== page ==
Effects of Climate and Agricultural Practices on the Ecophysiology of Pigeonpea in the Southeastern United States

Wilson, C. and Hui, D. and Tegegne, F. and Nwaneri, E. and Davidson, C. and Duseja, D. (2012) Effects of Climate and Agricultural Practices on the Ecophysiology of Pigeonpea in the Southeastern United States. Pure and Applied Biology , 1 (2). pp. 33-39.

PDF - Published Version
| Preview


Many factors such as climate and agricultural practices influence the ecophysiology of legume crops. As an important legume crop, pigeonpea (Cajanus cajan) has been grown mainly in arid, semi-arid tropical and subtropical regions of the World. However, performance of pigeonpea in southeastern United States has not been extensively investigated. To test the effects of climate and agricultural practices on the ecophysiology of pigeonpea, we conducted a two-year field experiment in Nashville, Tennessee. Precipitation during the growing season showed contrasting patterns with fall drought in 2010 and frequent precipitation in 2011. Four pigeonpea varieties at three planting densities were evaluated in both years. Measurements included maximum net leaf photosynthesis, stomatal conductance, transpiration, water use efficiency (WUE), leaf area index (LAI), and soil respiration. We found strong interannual variations in all variables investigated. Leaf photosynthetic rates, stomatal conductance, transpiration and LAI were significantly higher in 2011 than in 2010. The high values observed in 2011 were mainly due to high precipitation rates during and after the flowering time. Pigeonpea varieties G1 and W3 had higher photosynthetic rates and LAI while variety W3 had the highest WUE. Planting density did not influence these ecophysiological variables except for plant transpiration. Our results indicated that variety selection could improve pigeonpea performance under varying climatic conditions. Although pigeonpea varieties are adaptable to drought, irrigation and growing in moist climatic regions could significantly enhance its ecophysiological performance and yield.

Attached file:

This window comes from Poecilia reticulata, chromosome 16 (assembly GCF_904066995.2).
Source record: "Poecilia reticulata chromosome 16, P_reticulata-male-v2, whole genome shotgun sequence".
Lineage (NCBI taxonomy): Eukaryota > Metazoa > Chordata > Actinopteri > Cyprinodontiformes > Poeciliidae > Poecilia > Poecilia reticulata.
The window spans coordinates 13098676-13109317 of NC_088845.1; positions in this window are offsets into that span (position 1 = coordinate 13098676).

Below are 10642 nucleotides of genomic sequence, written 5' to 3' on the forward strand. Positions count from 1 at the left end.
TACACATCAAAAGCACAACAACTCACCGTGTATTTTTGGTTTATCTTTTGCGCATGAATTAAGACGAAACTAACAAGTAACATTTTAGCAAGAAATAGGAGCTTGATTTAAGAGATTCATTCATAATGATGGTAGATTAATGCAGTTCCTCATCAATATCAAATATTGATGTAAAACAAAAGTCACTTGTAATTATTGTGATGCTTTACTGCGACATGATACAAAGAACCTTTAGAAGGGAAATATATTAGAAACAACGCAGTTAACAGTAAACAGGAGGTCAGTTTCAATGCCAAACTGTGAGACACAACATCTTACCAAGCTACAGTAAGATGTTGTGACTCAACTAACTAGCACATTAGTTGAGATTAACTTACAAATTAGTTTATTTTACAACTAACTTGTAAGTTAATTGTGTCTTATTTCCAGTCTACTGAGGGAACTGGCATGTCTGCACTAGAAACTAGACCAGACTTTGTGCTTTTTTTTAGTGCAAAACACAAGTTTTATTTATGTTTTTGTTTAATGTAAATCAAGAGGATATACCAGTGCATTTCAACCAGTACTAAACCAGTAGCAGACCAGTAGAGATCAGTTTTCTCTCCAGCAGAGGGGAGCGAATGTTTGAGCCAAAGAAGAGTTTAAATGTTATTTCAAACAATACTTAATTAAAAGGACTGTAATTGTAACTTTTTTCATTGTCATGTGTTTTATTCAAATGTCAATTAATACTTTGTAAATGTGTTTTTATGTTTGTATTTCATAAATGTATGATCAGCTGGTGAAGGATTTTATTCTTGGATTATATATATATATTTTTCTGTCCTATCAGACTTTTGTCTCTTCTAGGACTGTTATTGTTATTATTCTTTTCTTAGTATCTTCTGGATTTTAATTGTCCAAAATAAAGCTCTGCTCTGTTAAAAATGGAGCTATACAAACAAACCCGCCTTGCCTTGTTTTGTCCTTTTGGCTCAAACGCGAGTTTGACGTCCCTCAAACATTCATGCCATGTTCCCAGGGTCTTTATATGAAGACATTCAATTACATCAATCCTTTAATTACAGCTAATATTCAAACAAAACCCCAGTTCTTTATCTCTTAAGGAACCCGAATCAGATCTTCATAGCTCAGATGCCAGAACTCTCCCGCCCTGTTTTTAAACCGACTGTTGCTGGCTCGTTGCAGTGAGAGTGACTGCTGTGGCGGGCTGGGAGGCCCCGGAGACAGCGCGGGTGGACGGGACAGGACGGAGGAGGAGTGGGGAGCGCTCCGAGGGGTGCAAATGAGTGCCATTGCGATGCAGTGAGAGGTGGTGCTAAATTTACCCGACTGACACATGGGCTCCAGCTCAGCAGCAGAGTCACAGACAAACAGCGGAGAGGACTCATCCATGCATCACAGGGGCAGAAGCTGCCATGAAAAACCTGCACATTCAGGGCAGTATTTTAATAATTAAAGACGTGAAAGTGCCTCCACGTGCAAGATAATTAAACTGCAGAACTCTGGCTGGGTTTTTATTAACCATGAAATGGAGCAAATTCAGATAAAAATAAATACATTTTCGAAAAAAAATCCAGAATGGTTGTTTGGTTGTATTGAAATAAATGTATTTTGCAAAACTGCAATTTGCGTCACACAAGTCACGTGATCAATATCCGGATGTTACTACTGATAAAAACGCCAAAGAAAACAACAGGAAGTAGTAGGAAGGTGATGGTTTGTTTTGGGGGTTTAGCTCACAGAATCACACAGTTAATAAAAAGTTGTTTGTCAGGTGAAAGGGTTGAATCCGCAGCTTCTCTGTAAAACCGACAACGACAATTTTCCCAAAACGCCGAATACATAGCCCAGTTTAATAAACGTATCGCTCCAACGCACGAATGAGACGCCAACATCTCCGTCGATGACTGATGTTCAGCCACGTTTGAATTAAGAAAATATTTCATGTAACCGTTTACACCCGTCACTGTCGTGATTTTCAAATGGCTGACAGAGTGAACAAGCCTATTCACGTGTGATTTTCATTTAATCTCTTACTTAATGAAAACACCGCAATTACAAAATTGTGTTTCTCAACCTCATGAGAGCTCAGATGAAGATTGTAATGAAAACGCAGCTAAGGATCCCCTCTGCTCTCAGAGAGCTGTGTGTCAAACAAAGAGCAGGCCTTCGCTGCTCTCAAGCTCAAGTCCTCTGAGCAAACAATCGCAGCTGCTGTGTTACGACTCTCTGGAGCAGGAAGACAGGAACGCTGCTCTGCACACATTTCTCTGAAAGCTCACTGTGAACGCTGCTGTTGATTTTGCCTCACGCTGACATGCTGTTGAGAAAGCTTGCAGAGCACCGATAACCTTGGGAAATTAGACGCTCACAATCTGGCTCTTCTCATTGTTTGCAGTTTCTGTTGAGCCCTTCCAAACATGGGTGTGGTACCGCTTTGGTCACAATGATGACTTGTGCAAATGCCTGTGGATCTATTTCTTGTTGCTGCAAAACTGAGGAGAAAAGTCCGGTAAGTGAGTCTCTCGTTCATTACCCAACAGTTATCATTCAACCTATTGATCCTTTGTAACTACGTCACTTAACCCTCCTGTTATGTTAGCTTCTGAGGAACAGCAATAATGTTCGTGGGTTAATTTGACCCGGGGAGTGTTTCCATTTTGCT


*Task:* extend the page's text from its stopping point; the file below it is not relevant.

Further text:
Item Type: Article
Uncontrolled Keywords: Density; Photosynthesis; Leaf area index; Soil Respiration; Transpiration; Variety; Water use efficiency.
Author Affiliation: Department of Biological Sciences, Tennessee State University, Nashville, TN 37209, USA, Department of Agricultural and Environmental Sciences, Tennessee State University, Nashville, TN 37209, USA
Subjects: Atmosperic Science > Climatology
Plant Production
Statistics and Experimentation > Experimentation
Divisions: Pigeonpea
Depositing User: Mr. SanatKumar Behera
Date Deposited: 25 Sep 2012 14:21
Last Modified: 25 Sep 2012 14:22
Official URL: http://thepab.org/pab/index.php/current-issue/29-e...
URI: http://eprints.icrisat.ac.in/id/eprint/8110

Actions (login required)

View Item View Item